Monday, December 1, 2014

Journal of Hospital Infection: Forced-Air Warming An Infection-Control "Hazard" in Implant Surgery

StopSurgicalInfections.org recently submitted a press release regarding a review article published by Journal of Hospital Infection.  The press release is as follows:

Surgical-infection experts have unambiguously concluded that forced-air warming “...does contaminate ultra-clean air ventilation….” in the operating room. Their advice: Use air-free warming during implant surgery.

PRLog - Nov. 12, 2014 - MINNEAPOLIS -- “Infection Control Hazards Associated with the Use of Forced-air Warming in Operating Theatres," appears in the scientific publication of the Healthcare Infection Society, Journal of Hospital Infection. The article, in press, can be found on-line at www.journalofhospitalinfection.com/article/S0195-6701%2814%2900245-X/abstract?showall=true=

The authors, including surgeon D.L. Leaper, chair of the committee that drafted the UK’s surgical-site infection guidelines, summarized the findings of 10 peer-reviewed, published studies regarding the infection risks of forced-air warming.  Their conclusions:
  • No studies have shown that forced-air warming (“FAW”) reduces surgical infections—other than in colorectal surgery.
  • In implant surgery, even minor contamination of the operative field can be catastrophic.
  • FAW devices contaminate the operative field.


The published research reviewed includes one study showing a three-fold decrease in deep joint infections when air-free warming was used instead of FAW,1 one showing a 217,000% increase in contamination over the wound site when Bair Hugger FAW was used,2 and another showing that 96% of Bair Hugger FAW blowers emitted significant levels of contaminants.3  “This concern is reinforced,” the authors said, “by case reports in which Acinetobacter baumannii has been found in the dust filters of FAW systems after outbreaks of this resistant organism.”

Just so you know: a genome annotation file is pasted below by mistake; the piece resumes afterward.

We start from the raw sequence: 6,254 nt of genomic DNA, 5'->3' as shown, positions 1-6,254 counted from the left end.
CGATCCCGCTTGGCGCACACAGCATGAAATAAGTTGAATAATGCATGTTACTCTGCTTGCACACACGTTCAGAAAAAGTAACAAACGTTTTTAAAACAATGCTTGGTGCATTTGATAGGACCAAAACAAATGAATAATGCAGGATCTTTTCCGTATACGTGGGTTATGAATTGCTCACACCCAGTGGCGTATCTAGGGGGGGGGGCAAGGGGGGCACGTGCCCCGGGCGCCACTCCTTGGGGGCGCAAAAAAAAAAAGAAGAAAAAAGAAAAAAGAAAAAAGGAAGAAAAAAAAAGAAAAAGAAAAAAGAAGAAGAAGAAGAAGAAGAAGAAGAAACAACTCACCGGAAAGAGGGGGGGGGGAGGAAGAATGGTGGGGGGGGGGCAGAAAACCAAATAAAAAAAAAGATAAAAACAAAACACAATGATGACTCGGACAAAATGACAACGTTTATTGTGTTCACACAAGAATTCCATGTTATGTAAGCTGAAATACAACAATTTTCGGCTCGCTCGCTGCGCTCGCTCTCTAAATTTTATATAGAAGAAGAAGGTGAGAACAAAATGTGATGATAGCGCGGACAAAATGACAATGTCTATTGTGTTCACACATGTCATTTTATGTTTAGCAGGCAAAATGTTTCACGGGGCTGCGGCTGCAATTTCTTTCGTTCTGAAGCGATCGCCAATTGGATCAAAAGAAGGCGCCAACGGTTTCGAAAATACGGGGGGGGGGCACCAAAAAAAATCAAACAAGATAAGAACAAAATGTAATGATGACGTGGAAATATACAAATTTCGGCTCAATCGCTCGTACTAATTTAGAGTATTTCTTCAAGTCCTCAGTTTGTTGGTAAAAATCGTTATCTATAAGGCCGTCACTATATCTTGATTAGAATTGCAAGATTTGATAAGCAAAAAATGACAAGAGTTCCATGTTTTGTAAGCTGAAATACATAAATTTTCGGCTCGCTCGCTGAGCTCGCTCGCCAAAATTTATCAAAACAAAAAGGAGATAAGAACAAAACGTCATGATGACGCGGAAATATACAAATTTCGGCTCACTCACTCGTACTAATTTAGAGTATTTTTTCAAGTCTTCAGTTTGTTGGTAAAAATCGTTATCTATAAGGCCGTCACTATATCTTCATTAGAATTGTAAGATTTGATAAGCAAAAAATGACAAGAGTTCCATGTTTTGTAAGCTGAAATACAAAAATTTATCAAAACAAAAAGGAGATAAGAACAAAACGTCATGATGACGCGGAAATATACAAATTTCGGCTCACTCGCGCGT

Supporting their recommendation of the use of air-free warming, the authors also noted that such devices are noiseless, re-usable, can cover a large percentage of the patient’s body and may offer a cost advantage.  The authors dismissed water mattresses and water blankets, saying that they “are rarely used and have limited efficacy in the operative setting.”

The recommendation by surgeons in the Journal of Hospital Infection contradicts that which appeared in the April 2013 issue of Health Devices.  In that article, ECRI Institute reviewed the published research related to the risks of FAW and chose not to recommend that FAW be banned in all ultra-clean surgeries. Under the headline “FORCED-AIR WARMING MAY DISTURB AIR PATTERNS IN THE OPERATING ROOM,” however, ECRI did conclude that the use of FAW in orthopedic surgery was “particularly worrisome” and “especially concerning.”

###



About StopSurgicalInfections.org:
StopSurgicalInfections.org exists for the purpose of communicating with healthcare providers, infection control specialists, insurers, risk managers, and other interested parties regarding the risk and consequences of surgical site infections. StopSurgicalInfections.org is underwritten by Augustine Temperature Management and other healthcare-related organizations.

About the Healthcare Infection Society:
According to their website, “the Healthcare Infection Society (HIS) is a charity (no.1158172) whose objectives are to advance knowledge of, foster scientific interest in and disseminate information about the prevention and control of hospital and other healthcare associated infections (HCAIs), to medical and allied professionals for the benefit of the public."

Citations To Studies Regarding The Safety Of Forced-Air Warming:
1. McGovern et al. Forced-air warming and ultra-clean ventilation do not mix. J Bone and Joint Surg-Br. 2011;93(11):1537-1544.
2.  Legg, A.J. and Hamer, A.J. Forced-air patient warming blankets disrupt unidirectional airflow. Bone and Joint Journal, March 2013 vol. 95-B no. 3 407-410.
3. Albrecht M, Leaper D et al. Forced-air warming blowers: An evaluation of filtration adequacy and airborne contamination emissions in the operating room. Am J Infect Control 2011;39:321-8.

No comments:

Post a Comment